What is the value of your Business?



Valuing a Business
A business is worth whatever someone else is prepared to pay for it and therefore its value will vary from person to person. There are many ways to value a business and the final price will differ, depending on the method used.

When the business is for sale, the price the seller wants is usually never the price received. This is because the seller's perception of the value is usually much higher than the buyer's. The final price is usually in between because the buyer and seller will negotiate an agreed figure.


Obtain Professional Help
When purchasing a business, obtain professional advice regarding the valuation. You need to be happy that you are not paying more than what you believe it is worth. If you pay too much and encounter financial problems later on, your capital reserves will diminish very quickly, because the business will not perform to the level indicated by the seller.

In general, a business should be valued against the ability it has for making profits. Other factors, such as the ability to generate good cash flows, or the consistency of profits, or a potential for growth and the lack of competitors, will have an effect on the price.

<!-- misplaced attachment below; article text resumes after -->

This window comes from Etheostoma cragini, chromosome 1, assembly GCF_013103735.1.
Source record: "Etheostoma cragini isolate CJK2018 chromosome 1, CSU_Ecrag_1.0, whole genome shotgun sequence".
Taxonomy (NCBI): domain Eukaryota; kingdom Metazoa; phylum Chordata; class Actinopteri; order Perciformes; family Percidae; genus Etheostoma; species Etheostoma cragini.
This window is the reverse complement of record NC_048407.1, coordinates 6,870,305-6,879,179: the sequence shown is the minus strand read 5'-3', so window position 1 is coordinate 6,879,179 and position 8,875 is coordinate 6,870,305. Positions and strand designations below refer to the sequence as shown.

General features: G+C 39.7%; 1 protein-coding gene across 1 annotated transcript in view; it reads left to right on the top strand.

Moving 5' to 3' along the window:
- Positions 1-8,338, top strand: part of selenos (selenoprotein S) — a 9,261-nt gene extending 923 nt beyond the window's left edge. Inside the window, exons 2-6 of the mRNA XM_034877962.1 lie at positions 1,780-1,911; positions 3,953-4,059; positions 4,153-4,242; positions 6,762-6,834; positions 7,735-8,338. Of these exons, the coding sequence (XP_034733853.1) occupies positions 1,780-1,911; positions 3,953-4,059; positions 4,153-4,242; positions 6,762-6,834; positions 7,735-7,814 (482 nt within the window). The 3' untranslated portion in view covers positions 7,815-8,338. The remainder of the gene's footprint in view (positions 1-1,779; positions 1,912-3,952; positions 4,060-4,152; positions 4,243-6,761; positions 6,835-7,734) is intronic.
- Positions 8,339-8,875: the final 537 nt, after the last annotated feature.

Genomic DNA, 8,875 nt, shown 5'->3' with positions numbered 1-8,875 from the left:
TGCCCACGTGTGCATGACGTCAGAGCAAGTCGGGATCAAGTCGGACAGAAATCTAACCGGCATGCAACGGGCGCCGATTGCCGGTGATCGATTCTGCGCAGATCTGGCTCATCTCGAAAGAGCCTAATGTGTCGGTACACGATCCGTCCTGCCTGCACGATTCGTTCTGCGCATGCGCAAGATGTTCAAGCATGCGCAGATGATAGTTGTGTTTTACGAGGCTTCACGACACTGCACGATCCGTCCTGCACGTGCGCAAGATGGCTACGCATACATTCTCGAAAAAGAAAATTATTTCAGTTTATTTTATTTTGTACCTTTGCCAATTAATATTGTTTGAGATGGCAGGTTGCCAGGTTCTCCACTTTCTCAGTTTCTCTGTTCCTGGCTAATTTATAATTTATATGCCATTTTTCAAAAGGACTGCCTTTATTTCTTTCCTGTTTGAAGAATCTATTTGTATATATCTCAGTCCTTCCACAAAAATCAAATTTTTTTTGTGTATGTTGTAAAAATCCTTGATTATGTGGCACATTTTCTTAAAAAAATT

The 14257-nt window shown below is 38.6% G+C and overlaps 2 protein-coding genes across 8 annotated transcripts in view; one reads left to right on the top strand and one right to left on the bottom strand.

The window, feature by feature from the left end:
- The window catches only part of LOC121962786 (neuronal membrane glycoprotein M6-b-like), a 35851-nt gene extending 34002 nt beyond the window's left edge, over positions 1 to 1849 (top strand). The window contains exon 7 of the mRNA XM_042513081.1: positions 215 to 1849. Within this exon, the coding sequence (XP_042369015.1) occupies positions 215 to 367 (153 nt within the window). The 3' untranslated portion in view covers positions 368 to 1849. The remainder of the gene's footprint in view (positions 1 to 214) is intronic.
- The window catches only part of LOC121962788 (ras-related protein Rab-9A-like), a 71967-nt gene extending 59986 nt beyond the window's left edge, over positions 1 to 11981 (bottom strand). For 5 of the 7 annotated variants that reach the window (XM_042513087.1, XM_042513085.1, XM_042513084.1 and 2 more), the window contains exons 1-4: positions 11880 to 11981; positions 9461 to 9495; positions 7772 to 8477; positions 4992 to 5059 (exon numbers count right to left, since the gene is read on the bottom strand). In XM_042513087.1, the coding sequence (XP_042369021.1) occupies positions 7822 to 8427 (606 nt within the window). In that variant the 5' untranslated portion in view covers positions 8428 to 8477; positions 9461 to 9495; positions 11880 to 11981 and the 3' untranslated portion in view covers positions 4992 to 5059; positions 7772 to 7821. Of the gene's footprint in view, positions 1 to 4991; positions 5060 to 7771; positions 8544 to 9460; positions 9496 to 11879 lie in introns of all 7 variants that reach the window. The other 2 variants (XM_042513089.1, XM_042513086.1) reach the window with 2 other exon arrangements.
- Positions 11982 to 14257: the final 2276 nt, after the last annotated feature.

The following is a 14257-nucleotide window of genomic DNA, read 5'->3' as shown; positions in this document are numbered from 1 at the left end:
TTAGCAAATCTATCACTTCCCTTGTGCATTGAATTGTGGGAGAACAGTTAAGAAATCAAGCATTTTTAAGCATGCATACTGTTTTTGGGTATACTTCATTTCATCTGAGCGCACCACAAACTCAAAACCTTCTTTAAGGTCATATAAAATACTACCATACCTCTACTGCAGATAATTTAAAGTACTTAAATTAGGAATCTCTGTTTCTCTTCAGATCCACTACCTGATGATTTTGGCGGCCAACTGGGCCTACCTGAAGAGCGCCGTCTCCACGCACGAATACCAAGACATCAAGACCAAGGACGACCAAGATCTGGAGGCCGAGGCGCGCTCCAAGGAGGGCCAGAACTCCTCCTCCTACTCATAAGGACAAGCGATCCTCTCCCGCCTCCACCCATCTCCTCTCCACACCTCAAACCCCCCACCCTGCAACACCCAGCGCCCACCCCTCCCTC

Because each business is unique, it is important to use the most appropriate valuation method that does justice to the particular business and it's potential.


Always Use the Financial Accounts sent to the Tax Department
When looking at financial statements, it is preferable to assess the financial accounts attached to the income tax returns filed with the Tax Department. The reason is that these accounts should be accurate if not lower than what the real profit could actually be. No one sends to the Tax Department financial accounts that show a higher than necessary net profit. The figure to the tax man should be the lowest of all legally possible. If you base your calculations on the Tax Department figures you can never go wrong.

" If you base your calculations on the tax department you can never go wrong ..."

Many owners come out at this stage and tell you things such as “the tax accounts are lower than the true figures” or “ we made adjustments to the real profit before sending accounts to the Tax Department so work on our higher figures” etc.

What do you say to them - “Too Bad chum - we can only go on the correct Tax Department financial accounts because we can rely on their accuracy.

If business owners are prepared to “diddle the tax man” they'll have no qualms about "diddling" you.

Tell him/ her that it's the price for being dishonest.